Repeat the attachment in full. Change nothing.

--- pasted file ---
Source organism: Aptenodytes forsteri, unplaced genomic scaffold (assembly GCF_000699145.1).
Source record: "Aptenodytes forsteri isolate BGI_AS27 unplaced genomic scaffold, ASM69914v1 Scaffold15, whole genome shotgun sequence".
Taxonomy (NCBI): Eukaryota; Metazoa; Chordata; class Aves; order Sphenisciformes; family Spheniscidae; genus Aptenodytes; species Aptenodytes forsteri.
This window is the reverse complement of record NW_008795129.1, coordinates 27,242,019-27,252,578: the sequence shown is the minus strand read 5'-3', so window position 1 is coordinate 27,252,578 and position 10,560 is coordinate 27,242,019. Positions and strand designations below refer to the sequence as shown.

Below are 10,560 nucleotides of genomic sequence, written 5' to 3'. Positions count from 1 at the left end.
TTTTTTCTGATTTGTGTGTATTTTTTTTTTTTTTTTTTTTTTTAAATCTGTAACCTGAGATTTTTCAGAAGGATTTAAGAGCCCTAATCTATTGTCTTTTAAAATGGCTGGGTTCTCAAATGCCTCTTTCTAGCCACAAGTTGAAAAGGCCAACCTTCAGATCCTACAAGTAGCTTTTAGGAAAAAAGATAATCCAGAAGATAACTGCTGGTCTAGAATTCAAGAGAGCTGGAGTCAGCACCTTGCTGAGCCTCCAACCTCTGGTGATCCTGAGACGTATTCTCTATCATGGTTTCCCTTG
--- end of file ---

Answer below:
Source organism: Aptenodytes forsteri, unplaced genomic scaffold (assembly GCF_000699145.1).
Source record: "Aptenodytes forsteri isolate BGI_AS27 unplaced genomic scaffold, ASM69914v1 Scaffold15, whole genome shotgun sequence".
Taxonomy (NCBI): Eukaryota; Metazoa; Chordata; class Aves; order Sphenisciformes; family Spheniscidae; genus Aptenodytes; species Aptenodytes forsteri.
This window is the reverse complement of record NW_008795129.1, coordinates 27,242,019-27,252,578: the sequence shown is the minus strand read 5'-3', so window position 1 is coordinate 27,252,578 and position 10,560 is coordinate 27,242,019. Positions and strand designations below refer to the sequence as shown.

Below are 10,560 nucleotides of genomic sequence, written 5' to 3'. Positions count from 1 at the left end.
TTTTTTCTGATTTGTGTGTATTTTTTTTTTTTTTTTTTTTTTTAAATCTGTAACCTGAGATTTTTCAGAAGGATTTAAGAGCCCTAATCTATTGTCTTTTAAAATGGCTGGGTTCTCAAATGCCTCTTTCTAGCCACAAGTTGAAAAGGCCAACCTTCAGATCCTACAAGTAGCTTTTAGGAAAAAAGATAATCCAGAAGATAACTGCTGGTCTAGAATTCAAGAGAGCTGGAGTCAGCACCTTGCTGAGCCTCCAACCTCTGGTGATCCTGAGACGTATTCTCTATCATGGTTTCCCTTG